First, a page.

originally published here: http://www.koreaherald.co.kr/
Korea is a good option for investors who are interested in the Asian real estate market, an executive from LaSalle Investment Management said yesterday.
“The opportunity in Korea is office space, where corporate demand is strong,” David Edwards, head of the company’s Asia Pacific Research bureau, said at a press conference in Seoul.
Mentioning robust economic growth and corporate profitability in 2007, Edwards recommended that investors overweight Korea in their portfolios.
For investors with a higher risk tolerance, Korea’s retail market may have attractive opportunities, he said.
“We also see opportunities in retail markets where consumption trends are evolving, which is very much like Japan,” he said.
Commenting on the upcoming election’s possible impact on the country’s real estate market, Edwards said the market “would benefit from a more market-oriented policy.”
But he added: “At this stage, it is too early to tell.”
Although there has been a grim outlook on global growth and the U.S. economy — coupled with rising oil prices and credit crisis — returns from Asia Pacific real estate are generally expected to be higher than in other regions, he said.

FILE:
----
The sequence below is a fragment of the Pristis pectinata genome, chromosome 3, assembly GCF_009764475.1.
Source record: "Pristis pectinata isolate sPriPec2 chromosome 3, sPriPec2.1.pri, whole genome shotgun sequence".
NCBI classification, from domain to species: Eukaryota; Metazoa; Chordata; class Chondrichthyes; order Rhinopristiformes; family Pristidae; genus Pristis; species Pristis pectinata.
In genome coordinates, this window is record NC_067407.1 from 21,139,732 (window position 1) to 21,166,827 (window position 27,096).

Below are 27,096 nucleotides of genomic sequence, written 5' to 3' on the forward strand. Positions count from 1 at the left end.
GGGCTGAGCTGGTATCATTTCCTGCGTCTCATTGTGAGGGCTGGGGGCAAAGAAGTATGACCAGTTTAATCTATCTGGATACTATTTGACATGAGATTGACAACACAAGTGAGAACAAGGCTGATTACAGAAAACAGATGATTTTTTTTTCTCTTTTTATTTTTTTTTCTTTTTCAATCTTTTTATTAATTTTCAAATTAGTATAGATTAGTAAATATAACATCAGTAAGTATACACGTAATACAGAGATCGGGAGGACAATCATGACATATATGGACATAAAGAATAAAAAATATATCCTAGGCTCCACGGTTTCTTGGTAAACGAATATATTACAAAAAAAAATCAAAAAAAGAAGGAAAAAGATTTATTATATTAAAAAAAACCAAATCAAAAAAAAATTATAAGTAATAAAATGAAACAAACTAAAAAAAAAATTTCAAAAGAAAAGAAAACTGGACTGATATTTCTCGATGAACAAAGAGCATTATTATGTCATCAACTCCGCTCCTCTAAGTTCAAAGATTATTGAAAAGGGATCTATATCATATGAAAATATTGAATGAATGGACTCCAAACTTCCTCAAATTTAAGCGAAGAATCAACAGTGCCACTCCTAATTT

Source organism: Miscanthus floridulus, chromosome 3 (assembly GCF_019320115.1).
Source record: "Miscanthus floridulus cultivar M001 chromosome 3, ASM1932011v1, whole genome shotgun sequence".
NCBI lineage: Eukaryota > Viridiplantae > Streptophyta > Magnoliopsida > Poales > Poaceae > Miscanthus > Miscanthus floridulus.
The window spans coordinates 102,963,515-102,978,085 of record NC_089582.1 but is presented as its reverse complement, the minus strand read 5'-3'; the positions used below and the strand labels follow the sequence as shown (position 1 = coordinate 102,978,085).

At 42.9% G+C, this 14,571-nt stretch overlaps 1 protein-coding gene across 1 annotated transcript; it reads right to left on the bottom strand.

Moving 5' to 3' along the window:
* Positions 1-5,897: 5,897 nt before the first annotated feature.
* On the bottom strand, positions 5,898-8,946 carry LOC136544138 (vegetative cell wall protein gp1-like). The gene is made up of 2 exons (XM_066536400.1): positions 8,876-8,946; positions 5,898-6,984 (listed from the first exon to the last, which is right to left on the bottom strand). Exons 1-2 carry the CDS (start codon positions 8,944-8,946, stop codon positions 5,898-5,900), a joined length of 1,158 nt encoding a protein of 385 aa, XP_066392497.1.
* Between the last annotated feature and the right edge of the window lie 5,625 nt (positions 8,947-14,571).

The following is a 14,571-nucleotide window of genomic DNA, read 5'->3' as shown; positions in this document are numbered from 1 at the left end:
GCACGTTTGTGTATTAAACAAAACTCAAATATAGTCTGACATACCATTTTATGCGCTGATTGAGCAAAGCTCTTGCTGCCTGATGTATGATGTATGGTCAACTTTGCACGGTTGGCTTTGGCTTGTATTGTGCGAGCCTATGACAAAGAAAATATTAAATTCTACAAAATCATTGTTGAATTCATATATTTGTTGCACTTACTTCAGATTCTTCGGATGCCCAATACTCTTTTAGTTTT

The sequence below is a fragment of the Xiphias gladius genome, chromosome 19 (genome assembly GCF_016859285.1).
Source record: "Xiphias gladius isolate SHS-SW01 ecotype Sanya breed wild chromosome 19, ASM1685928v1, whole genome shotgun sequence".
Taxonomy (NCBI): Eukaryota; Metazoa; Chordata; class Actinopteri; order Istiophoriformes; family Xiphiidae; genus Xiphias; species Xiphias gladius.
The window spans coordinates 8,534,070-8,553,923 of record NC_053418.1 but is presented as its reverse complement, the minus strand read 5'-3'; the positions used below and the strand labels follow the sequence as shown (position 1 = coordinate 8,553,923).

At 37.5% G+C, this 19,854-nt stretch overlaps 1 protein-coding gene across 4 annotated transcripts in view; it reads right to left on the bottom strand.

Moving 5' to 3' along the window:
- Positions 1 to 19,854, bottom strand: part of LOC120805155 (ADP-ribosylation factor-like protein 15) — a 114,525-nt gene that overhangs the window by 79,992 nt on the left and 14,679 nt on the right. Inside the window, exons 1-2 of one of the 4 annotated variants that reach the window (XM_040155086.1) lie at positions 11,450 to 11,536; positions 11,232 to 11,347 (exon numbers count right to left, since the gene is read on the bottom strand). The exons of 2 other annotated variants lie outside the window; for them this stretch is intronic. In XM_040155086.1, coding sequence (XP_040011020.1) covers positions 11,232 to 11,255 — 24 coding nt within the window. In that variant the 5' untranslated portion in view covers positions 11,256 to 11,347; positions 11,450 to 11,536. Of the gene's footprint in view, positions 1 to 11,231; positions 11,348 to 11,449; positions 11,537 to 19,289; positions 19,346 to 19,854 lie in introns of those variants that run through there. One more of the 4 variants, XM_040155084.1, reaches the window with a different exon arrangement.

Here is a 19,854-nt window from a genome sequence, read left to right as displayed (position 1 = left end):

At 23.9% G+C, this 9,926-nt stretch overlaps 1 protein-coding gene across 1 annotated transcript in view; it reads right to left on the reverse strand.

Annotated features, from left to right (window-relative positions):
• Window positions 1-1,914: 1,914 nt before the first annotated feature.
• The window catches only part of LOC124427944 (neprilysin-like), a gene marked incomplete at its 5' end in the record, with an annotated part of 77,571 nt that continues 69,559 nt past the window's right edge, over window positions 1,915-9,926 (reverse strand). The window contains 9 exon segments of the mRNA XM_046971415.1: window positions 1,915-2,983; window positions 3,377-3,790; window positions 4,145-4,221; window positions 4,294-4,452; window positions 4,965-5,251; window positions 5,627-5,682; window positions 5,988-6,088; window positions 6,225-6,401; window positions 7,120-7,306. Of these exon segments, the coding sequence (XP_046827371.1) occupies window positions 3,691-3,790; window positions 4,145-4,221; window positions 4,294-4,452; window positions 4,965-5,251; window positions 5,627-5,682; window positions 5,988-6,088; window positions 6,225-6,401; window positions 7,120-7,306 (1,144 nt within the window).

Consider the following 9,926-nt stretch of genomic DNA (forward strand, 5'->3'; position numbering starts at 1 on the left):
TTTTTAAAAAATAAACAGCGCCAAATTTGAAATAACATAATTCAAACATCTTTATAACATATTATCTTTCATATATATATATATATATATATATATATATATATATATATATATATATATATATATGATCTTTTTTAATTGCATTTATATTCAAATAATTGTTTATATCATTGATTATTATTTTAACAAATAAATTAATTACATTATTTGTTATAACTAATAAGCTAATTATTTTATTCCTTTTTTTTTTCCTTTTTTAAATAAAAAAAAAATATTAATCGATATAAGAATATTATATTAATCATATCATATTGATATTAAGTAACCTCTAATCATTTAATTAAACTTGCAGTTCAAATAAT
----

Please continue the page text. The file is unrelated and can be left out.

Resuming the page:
He expects that the global economic impact on the Asian market would lower Asian growth by about 2 percent on average, but the region will remain strong with China, Vietnam and India maintaining 8 to 10 percent growth in 2008.
“The supply of equity for the commercial real estate market is actually growing strong,” he said.
He recommended that low-risk-taking investors be overweight in Singapore and Korea, neutral in Japan and Australia, and underweight in China and Hong Kong.
As for the theory of Asia’s decoupling from the U.S. market, Edwards said it could be true, but only to a certain extent.
“The Asian market will be still influenced by the U.S. economy but much less dependent than before,” he said.
Advising Korean investors who bought Hanwha-LaSalle’s Global Real Estate Investment Trusts Fund, which is currently showing minus returns, Edwards said they should stay the course.
“We don’t see it as a week-by-week trading game. Now is not the time to panic. Markets are actually quite strong,” he said.
By Kim Yoon-mi